• In-platform surveys
  • Automated messaging
  • Goal setting and tracking
  • Learning plan creation
  • Notes and document sharing

This is an area where the mentor has to set boundaries and parameters for what goes on. If not, it may lead to future confusion or resentment, which no one wants.


You have finished the set-up, and everyone knows what’s expected of them. Now it’s time for the meat of the mentoring process—growth. Both mentor and mentee can now start to achieve the goals already set out, and the mentee can start working on professional development.

The mentor is responsible at this point to provide all the resources necessary for their development. This can be done by sharing knowledge with storytelling or by helping mentees overcome challenges. Over time, the mentoring process grows from a formal relationship to that of a guide, adviser, or even friend.

Another important responsibility for mentors is that of providing constructive yet candid feedback to mentees. This feedback is a very important element of the mentoring process. This is what allows mentors to identify mentees’ strengths and weaknesses, which can prove crucial for mentees’ growth.

During this phase, it is also critical that both participants monitor the mentoring process to ensure the goals are being met.


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Measuring Results

Next, you will need to determine how you will monitor/measure your results. A good place to start is by feedback. Ask the mentor and mentee what was helpful and what didn’t work. Try to get constructive feedback from people outside of the program if necessary.

Sadly, it is not enough to just collect data after the fact. You need to regularly obtain data to see how the program is performing and make adjustments then. Don’t wait for next time; do it right then and there.

Now you get to see the results of your mentorship program. Increased profitability, a more engaged workforce, and higher job satisfaction are just a couple of the benefits that can come from a mentorship program. But what happens next?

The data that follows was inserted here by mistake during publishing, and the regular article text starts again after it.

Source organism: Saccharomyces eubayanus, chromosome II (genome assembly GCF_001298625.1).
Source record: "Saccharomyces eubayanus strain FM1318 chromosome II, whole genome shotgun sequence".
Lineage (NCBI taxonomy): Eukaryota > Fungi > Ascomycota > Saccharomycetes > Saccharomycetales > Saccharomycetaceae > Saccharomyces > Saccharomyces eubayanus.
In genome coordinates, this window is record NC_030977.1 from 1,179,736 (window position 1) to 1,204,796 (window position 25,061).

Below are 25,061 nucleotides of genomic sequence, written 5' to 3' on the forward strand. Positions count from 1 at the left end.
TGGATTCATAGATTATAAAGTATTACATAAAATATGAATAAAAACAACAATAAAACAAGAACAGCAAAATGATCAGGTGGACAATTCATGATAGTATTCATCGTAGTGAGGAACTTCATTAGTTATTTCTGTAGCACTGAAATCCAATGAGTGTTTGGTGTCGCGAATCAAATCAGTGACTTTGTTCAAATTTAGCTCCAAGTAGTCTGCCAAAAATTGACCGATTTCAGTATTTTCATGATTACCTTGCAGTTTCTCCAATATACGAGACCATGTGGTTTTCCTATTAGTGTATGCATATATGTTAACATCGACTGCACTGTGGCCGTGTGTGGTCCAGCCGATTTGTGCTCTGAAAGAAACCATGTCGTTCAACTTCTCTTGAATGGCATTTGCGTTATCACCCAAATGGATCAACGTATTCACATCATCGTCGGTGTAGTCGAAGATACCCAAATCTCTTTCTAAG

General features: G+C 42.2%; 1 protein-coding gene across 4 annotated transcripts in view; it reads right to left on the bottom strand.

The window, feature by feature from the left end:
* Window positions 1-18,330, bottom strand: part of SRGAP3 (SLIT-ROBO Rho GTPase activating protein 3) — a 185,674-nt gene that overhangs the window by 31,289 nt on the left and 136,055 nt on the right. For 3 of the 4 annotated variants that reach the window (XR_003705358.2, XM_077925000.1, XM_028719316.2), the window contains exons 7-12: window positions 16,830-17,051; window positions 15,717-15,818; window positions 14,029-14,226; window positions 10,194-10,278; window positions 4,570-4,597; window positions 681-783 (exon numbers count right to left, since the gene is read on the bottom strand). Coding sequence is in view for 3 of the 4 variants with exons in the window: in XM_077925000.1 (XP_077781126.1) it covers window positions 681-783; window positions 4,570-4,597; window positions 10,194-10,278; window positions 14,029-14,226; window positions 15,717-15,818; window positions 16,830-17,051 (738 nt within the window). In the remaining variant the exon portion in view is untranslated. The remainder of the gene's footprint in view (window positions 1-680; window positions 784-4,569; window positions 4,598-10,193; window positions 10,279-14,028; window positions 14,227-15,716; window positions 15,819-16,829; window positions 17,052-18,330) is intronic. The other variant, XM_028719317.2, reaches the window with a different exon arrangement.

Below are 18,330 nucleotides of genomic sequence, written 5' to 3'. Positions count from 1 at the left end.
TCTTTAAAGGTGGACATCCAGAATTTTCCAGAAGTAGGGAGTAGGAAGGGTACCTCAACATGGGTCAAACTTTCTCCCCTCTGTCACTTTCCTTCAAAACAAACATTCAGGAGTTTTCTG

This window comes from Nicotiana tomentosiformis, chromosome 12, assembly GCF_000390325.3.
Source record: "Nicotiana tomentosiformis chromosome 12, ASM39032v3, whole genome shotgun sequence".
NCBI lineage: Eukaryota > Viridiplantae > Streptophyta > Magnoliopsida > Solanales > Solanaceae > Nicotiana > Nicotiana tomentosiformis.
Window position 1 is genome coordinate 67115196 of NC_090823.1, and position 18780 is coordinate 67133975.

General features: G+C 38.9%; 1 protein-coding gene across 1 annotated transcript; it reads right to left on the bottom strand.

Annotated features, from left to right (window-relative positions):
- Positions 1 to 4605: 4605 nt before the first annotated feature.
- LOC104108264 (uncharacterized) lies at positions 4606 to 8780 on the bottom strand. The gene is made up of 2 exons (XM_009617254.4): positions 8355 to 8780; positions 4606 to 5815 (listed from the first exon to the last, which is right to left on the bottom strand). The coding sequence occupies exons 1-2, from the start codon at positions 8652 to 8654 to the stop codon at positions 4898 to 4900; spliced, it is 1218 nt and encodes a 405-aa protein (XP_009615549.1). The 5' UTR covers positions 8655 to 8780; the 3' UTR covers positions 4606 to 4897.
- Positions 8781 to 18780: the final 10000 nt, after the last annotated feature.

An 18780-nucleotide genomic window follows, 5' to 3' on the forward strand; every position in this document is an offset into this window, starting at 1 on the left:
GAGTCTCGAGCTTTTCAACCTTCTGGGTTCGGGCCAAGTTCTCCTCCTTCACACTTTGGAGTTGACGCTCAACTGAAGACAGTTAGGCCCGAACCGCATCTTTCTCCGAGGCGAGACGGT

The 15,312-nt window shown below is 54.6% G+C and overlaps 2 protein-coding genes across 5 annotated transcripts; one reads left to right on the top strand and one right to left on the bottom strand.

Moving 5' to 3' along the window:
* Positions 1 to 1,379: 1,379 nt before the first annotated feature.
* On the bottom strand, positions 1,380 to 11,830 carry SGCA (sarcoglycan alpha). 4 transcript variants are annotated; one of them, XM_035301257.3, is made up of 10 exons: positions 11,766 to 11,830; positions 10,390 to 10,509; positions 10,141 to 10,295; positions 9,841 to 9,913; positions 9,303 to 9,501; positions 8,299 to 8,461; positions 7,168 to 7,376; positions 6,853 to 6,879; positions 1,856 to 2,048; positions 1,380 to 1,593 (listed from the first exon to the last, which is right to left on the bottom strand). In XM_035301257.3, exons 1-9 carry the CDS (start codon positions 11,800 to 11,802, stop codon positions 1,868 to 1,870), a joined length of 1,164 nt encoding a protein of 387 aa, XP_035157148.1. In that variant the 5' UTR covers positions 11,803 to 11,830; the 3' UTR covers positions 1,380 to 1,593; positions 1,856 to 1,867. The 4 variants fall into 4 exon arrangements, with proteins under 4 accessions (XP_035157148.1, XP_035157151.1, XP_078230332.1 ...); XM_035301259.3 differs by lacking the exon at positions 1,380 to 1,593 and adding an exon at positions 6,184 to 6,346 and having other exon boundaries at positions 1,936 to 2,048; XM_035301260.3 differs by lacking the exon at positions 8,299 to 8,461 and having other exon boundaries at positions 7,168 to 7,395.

After the mentoring relationship has been made and fostered, it is very important to remember when the association should change, or possibly end.

This isn’t necessarily a bad thing, and it does not mean that the mentorship has failed. It often simply means that the goals for the mentorship have been accomplished, and it is instead time to graduate and move on.

This isn’t to say that this stage is simply marking the end of the relationship—not at all. Instead, take it as an opportunity for mentors and mentees to recognize and celebrate their success.

Everyone benefits from closure. Not only is it an opportunity to reap the harvest of the learning, but it’s also an opportunity to apply that learning in real-life situations.

Here are some of the key indicators of this stage:

  • Passing on knowledge, skills, or other personal development tips to other colleagues or subordinates
  • Feeling confident enough to continue progressing without a mentor’s guidance
  • Ending on good terms, with both mentor and mentee feeling satisfied with the experience
  • Achieving the goals set out at the beginning of the mentorship

The closure is an important phase of the mentoring process, and both mentor and mentee should feel a sense of closure at the end of the mentorship program. Whether you achieve that closure through celebrating your success or by having a sit-down briefing, both mentor and mentee should feel that they have grown because of the experience, and both feel ready to move on.

How Will You Use the Mentoring Process?

While all mentoring relationships go through these phases, there is still no specific recipe for the perfect mentorship. It takes effort and changes from both parties to be able to succeed.

Communication is key for all stages of the mentoring process. Without communication, the relationship will lead to a complete breakdown and overall failure. If the mentoring relationship succeeds in all of the stages successfully, it will lead to learning, accomplishment, cultivated friendship, tremendous growth, and closure.

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Olga Tosic
Olga Tosic

Project Manager